In the continued Hollywood landscape of expanding universes and intellectual property mining, very few franchises feel at home apart from their source material. Comic book movies have, well, their comic books. Book series like Game of Thrones and old films like Westworld find their homes in prestige television ventures. But perhaps no existing franchise feels more at home in the unknown than Star Wars. After all, it’s in the name right? What feels more adventurous, more rapturously vague than the stars?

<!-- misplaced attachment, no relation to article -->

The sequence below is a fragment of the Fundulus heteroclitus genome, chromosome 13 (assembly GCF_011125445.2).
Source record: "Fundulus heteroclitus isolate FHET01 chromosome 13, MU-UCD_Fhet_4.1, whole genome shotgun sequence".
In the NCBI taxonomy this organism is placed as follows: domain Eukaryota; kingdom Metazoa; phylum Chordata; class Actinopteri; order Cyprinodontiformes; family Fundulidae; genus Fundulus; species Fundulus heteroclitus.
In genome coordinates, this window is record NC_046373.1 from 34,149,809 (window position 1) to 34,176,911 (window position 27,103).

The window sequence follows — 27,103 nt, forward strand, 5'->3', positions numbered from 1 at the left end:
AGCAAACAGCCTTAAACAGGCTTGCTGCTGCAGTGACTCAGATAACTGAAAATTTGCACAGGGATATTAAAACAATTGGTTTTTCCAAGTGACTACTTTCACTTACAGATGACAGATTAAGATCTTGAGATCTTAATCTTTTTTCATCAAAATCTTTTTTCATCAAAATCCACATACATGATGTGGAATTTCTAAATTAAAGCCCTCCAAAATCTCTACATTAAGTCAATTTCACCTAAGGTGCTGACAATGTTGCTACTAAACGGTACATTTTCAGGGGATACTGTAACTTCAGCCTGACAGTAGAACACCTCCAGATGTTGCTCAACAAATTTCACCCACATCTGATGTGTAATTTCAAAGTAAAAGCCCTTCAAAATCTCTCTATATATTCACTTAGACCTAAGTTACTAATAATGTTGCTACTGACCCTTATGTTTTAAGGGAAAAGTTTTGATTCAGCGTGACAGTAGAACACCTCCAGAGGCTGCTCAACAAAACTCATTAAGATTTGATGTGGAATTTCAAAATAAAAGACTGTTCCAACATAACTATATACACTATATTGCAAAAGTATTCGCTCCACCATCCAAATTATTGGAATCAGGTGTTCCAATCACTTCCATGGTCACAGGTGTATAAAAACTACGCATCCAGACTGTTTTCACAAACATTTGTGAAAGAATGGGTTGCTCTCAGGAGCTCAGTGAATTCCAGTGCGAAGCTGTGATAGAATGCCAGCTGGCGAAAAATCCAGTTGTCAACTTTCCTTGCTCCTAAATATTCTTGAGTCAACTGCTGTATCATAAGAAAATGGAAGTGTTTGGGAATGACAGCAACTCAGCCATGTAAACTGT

As the less-than-evil Disney empire continues thrusting the Star Wars canon headlong into the dark, cold universe, we’re starting to get a look at the world outside the lens of the main Skywalker-heavy plot. Sure, The Force Awakens and The Last Jedi have been (mostly) welcome additions to our galactic lexicon. But what is a story without its characters, and what good is Wonderland without an endless set of rabbit holes to fall into?
Solo: A Star Wars Story is the second of these tangential threads after 2016’s international blockbuster, Rogue One. While that film immersed Star Wars fans into a previously unseen part of the galaxy with a fresh set of faces, Solo is a classic prequel. It brings us into the backstory of the man who personified the “charming rogue,” the driving force behind many of today’s archetypal heroes and heroines.